|Jessica Snell, Vicky Hartzler, WyAnn Lipps, Linda Fisher|
When Jim was first diagnosed with an Alzheimer’s type of dementia, I began a quest to learn as much as possible about the disease. I attended walks, forums, symposiums, and training sessions. I read books about Alzheimer’s and inspirational books trying my best to stay positive. Becoming a volunteer and advocate helped me believe, that in some small way, I was helping in the fight against Alzheimer’s.
I was excited when Adam Timmerman from Congresswoman Hartzler’s office called me to discuss early plans for an Alzheimer’s forum in Sedalia. We had not had an Alzheimer’s program in our hometown for several years.
Adam’s planning resulted in an outstanding program. The first speaker of the day was Joel Shenker, MD PhD, a neurologist and cognitive psychologist. Adam couldn’t have found a more knowledgeable or dynamic speaker.
|Dr. Joel Shenker|
Dr. Shenker gave an overview of the disease along with prevalence and the personal and financial cost. He explained biomarkers, discussed research, and explained the different kinds of brain scans.
The truly outstanding element of Dr. Shenker’s presentation was how he shared information in a way that made it easy to understand. The cornerstone of his message was “We need a culture shift.” He said that we do not handle dementia well. Most people with dementia are undiagnosed and not treated. This means that a bus driver, a pilot, or a person in a leadership position could have undiagnosed Alzheimer’s disease.
Research shows that most people with Alzheimer’s do want to know. Dr. Shenker said, “People can overprotect you, which robs you of your independence.” Think about those words and let them really sink in. In the early stages, input from the person with the disease can help them chart their own course.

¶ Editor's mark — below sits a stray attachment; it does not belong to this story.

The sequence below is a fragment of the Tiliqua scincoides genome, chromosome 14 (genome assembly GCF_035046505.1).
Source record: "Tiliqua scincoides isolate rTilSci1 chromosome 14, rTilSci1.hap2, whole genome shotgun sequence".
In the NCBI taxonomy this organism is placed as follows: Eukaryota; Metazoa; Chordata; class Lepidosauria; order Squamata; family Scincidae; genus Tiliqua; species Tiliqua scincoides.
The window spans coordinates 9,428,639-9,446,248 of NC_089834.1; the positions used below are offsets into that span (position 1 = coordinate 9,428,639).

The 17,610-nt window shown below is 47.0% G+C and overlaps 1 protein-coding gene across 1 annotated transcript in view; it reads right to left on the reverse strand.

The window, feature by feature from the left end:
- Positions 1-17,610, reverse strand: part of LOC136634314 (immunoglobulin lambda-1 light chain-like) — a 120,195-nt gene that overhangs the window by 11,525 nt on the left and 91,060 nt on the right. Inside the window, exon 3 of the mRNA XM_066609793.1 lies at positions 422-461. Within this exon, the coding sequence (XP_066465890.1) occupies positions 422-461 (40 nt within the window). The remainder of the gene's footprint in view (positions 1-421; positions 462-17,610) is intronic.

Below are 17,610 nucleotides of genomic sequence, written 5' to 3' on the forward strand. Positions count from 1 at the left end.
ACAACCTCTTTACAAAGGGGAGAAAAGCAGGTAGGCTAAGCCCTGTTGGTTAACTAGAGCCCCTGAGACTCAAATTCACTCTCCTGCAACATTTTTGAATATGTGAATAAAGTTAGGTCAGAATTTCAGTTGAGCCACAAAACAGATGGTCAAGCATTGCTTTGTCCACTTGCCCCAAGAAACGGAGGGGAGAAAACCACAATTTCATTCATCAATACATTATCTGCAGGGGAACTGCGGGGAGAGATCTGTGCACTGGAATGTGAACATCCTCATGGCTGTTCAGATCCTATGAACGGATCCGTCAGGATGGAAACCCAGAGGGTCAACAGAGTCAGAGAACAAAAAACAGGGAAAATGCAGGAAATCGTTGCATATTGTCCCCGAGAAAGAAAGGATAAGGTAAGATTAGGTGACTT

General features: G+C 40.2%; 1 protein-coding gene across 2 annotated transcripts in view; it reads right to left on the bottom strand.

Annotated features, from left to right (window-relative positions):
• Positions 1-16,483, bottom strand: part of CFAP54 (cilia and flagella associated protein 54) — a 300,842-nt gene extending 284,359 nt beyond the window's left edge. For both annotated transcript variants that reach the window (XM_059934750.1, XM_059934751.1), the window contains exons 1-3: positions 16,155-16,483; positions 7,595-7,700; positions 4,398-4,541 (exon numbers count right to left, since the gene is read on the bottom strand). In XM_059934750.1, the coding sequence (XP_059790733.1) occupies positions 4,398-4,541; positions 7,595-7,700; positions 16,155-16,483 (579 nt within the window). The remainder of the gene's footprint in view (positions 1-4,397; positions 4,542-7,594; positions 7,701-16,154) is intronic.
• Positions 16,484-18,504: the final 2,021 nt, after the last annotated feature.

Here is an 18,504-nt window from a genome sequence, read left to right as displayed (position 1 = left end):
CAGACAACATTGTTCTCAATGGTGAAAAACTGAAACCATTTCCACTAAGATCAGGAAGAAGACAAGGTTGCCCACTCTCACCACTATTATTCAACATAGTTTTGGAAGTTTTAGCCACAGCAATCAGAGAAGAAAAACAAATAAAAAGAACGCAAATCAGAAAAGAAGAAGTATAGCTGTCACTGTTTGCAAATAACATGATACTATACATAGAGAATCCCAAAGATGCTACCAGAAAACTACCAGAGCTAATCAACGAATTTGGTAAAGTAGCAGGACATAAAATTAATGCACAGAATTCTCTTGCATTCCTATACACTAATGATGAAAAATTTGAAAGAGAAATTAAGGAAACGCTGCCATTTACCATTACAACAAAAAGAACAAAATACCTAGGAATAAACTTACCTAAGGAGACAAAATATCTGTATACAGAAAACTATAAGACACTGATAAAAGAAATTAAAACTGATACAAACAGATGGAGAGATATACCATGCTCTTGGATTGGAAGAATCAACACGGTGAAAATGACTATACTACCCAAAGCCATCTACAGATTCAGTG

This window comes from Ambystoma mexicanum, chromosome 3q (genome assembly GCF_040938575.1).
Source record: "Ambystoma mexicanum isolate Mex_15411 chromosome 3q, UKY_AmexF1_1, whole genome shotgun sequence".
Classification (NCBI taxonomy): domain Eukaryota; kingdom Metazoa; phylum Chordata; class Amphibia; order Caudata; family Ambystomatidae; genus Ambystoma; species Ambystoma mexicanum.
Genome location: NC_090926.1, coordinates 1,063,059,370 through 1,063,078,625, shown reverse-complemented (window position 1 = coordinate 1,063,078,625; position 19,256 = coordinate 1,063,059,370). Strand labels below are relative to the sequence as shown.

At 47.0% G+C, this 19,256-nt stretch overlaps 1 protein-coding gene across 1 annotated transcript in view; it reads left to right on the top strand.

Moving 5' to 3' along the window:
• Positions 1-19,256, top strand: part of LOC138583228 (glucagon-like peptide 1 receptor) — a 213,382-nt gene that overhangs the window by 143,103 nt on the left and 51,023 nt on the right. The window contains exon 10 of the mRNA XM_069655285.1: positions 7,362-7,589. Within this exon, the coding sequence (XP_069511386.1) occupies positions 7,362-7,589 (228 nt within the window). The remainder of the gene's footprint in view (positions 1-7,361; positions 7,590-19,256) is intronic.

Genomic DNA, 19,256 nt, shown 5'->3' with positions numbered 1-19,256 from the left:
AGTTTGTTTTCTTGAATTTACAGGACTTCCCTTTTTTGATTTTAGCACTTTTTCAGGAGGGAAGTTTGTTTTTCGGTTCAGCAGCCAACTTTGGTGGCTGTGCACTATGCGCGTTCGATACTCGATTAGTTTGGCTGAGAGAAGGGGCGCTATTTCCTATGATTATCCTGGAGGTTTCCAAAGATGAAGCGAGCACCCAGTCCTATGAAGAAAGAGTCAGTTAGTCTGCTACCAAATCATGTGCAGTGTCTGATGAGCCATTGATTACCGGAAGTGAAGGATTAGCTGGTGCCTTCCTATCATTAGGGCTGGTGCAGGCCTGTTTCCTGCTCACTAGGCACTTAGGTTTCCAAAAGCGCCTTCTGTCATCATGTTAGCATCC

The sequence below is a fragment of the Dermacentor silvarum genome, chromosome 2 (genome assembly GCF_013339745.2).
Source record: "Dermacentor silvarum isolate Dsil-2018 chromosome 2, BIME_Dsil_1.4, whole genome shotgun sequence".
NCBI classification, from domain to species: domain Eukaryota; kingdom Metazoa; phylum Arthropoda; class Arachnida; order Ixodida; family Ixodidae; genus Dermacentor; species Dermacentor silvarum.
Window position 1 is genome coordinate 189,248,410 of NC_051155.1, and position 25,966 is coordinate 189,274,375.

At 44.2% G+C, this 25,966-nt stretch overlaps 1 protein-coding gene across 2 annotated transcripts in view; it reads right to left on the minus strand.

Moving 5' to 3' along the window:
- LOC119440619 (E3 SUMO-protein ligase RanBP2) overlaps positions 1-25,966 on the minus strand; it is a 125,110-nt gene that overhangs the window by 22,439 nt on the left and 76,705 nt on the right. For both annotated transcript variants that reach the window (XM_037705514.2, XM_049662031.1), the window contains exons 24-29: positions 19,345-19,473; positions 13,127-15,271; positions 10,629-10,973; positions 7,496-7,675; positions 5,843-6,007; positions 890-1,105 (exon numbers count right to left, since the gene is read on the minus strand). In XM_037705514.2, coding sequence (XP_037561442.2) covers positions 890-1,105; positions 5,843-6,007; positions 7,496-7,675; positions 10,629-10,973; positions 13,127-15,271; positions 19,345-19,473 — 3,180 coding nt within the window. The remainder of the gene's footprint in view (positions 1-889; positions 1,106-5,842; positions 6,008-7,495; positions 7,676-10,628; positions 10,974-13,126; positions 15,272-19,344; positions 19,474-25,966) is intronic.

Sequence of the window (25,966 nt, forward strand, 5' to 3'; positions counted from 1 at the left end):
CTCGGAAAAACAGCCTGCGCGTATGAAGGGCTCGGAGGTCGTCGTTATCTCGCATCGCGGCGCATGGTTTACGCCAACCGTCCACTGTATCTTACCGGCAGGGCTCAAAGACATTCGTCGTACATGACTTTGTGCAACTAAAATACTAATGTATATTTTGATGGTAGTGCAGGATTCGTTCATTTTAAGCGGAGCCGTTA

I knew from personal experience that this was important information for the caregivers in the room. When Jim’s test results showed he had brain atrophy, his neurologist told us to get our affairs in order. Talk about scary words to people in their forties. He asked Jim, “Who do you want making decisions for you when you aren’t able to make them? Strangers, or your wife?”
“I want her to make them,” Jim said.
I shared some of my experiences as a caregiver with a “Caregiver Emotions” presentation. Emotions at the top of a caregiver’s list are guilt, resentment, anger, worry, loneliness, defensiveness, and grief. These emotions can be harmful to the health of the caregiver, so it is important to know strategies to take control of them.
The program ended with two panels. The first panel included a support group facilitator, a geriatric physician, a nurse with care planning experience, and a social worker. They each gave brief descriptions of what they did and answered numerous questions from the audience.
The second panel was made up of the Sedalia Walk to End Alzheimer’s chairs, Jessica Snell and WyAnn Lipps, and an Alzheimer’s advocate (me). Jessica and WyAnn talked about the Walk, the committee, and the need for community involvement. I talked about how anyone can be an advocate and stressed that we work with all political parties. Alzheimer’s is a bipartisan problem and requires a bipartisan solution.
The forum was a great success! On behalf of the participants, I would like to extend our great appreciation to Adam Timmerman and Congresswoman Hartzler for making this an event to remember.
Copyright © November 2016 by L.S. Fisher